Christina Shaw Runs for 27th State Central Committeewoman Seat

Resilience is no stranger to the life of Christina Shaw.

She’s survived a 12-year battle with cancer, persevered as a single mother and businesswoman, and in 2017, ran a campaign for Stow city council. Though the outcome of that election did not end up in Shaw’s favor, she’s never let that kind of an obstacle stop her from pursuing her passions. This spring, she is running for the Democratic Party 27th State Central Committeewoman Seat in the May 8th, 2018 election.

Shaw says that she decided to run for this position due to her strong and vibrant beliefs in the Democratic values and ideologies of the party. She explains that this position holds great importance in that it helps to select the state party leadership, approve of by-laws, and vote to endorse the party’s candidates. In the state of Ohio, one man and one woman in each district serves the Central Committee and are chosen during the May primary elections.

Taking the lessons she learned from her campaign for city council last November, Shaw says that she’s looking to build on her own solid foundations. “I’ve met so many wonderful people and made lasting friendships I will always have,” she says. “I’ve had a vast array of opportunities that I would have ever been exposed to without running for office. As the song says, ‘What doesn’t kill you makes you stronger,’ and it’s true! Everything happens in life for a reason. When one door closes, another opens—this one opened and I’m running through!”

Explaining the reason she wanted to jump back into campaigning so quickly, Shaw says that it’s the type of thing that “gets in your blood.” She admits that after putting all her effort into last year’s race only to end up with unfavorable results left her disenchanted for a short time, making her realized that she didn’t enjoy existing in that kind of negative headspace. Knowing that her passion lay in politics, she understood that she needed to keep trying. “This seat was opening up and it was a good fit. I love people, I love and believe in the Democratic Party, and I love the values of the party. I hope to bring an empathetic and fresh perspective.”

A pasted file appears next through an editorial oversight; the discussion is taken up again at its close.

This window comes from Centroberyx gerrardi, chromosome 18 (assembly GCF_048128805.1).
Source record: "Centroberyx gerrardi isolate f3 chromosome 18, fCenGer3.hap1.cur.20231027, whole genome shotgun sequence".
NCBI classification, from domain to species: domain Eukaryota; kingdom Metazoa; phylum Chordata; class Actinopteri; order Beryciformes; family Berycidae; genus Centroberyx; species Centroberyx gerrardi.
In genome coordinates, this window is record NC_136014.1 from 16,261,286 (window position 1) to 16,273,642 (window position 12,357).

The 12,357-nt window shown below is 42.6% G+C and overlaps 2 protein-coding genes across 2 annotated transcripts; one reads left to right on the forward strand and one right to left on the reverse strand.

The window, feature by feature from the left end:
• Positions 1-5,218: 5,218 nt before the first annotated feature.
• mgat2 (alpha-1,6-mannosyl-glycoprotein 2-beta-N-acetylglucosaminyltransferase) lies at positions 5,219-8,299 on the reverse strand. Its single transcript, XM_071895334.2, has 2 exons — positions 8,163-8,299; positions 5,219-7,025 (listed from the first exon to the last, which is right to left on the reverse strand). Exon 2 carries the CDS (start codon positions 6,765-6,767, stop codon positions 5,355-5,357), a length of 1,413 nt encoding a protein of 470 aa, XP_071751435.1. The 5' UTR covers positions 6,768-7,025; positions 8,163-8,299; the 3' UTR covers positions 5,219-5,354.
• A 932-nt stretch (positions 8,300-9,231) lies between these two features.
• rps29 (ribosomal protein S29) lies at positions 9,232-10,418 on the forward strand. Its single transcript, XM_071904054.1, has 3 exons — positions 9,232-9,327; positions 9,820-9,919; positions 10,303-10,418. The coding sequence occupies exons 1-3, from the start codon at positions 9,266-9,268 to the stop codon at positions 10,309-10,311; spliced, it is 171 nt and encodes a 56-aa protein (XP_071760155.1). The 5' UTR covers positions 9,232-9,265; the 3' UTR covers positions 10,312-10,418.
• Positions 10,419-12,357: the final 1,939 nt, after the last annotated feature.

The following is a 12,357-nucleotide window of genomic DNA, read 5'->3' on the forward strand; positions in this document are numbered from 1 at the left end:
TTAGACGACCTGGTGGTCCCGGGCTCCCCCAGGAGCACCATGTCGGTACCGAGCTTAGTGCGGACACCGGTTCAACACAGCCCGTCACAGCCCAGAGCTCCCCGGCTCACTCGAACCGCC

(Sunday afternoon cooking dinner at a group Home / Photo by Christina Shaw)

Another important factor playing into Shaw’s run for the committeewoman seat is the value she places on getting more women to run for office. “Women are extremely underrepresented in the work force, especially in government. The statistics are alarming to me.” She cites figures such as the number of female Senate (22 out of 100) and House (83 out of 435) members of Congress, three out of nine Supreme Court justices who are women, and the overall low rates of female candidates for council seats across the state. “I’ve learned that the power of positivity to other women is something that is very important to me. I love when I receive notes from other women stating that they love my message and what I stand for. I’m always learning every day.”

(March for Our Lives in Akron / Photo by Christina Shaw)

As for her advice to others considering a run for office, Shaw says that one of the first things someone new can do is to get involved with their county party or a local candidate’s campaign. “This is the perfect time to get involved with senatorial and gubernatorial races leading up to November,” she explains. “Regardless of party affiliation, make your voice heard and vote. This is a very exciting time in politics, especially for our youth!”

With the election drawing near, Shaw encourages voters to reach out and learn more about the experiences and values she hopes to bring to the position. As the only candidate actively campaigning for this specific position, she says she’s attending various functions and events in the areas of Summit, Stark, and Wayne Counties. Voters can learn more by visiting her website and social media pages on Facebook, Instagram, and Twitter.

More than anything, Shaw hopes to express to voters her enthusiasm for representing them and working toward a brighter future for Ohioans. “Public service is an honor, not just a job.”